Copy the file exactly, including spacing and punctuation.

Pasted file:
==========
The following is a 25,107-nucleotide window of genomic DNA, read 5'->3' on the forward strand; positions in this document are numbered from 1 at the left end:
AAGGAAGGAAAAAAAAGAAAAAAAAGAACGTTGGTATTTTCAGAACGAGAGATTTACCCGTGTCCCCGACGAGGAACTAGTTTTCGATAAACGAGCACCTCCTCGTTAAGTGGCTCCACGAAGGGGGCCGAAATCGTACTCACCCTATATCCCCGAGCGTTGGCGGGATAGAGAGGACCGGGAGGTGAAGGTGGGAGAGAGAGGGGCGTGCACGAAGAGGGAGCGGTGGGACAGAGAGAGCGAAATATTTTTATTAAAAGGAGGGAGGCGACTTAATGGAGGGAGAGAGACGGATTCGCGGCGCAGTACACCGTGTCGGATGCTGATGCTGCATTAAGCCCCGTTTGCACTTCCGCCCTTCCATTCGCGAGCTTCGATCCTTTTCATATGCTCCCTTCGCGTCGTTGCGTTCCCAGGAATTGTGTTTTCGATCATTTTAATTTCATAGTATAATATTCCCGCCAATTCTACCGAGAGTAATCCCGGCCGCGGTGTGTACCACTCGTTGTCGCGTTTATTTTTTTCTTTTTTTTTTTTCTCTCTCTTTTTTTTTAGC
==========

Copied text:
The following is a 25,107-nucleotide window of genomic DNA, read 5'->3' on the forward strand; positions in this document are numbered from 1 at the left end:
AAGGAAGGAAAAAAAAGAAAAAAAAGAACGTTGGTATTTTCAGAACGAGAGATTTACCCGTGTCCCCGACGAGGAACTAGTTTTCGATAAACGAGCACCTCCTCGTTAAGTGGCTCCACGAAGGGGGCCGAAATCGTACTCACCCTATATCCCCGAGCGTTGGCGGGATAGAGAGGACCGGGAGGTGAAGGTGGGAGAGAGAGGGGCGTGCACGAAGAGGGAGCGGTGGGACAGAGAGAGCGAAATATTTTTATTAAAAGGAGGGAGGCGACTTAATGGAGGGAGAGAGACGGATTCGCGGCGCAGTACACCGTGTCGGATGCTGATGCTGCATTAAGCCCCGTTTGCACTTCCGCCCTTCCATTCGCGAGCTTCGATCCTTTTCATATGCTCCCTTCGCGTCGTTGCGTTCCCAGGAATTGTGTTTTCGATCATTTTAATTTCATAGTATAATATTCCCGCCAATTCTACCGAGAGTAATCCCGGCCGCGGTGTGTACCACTCGTTGTCGCGTTTATTTTTTTCTTTTTTTTTTTTCTCTCTCTTTTTTTTTAGC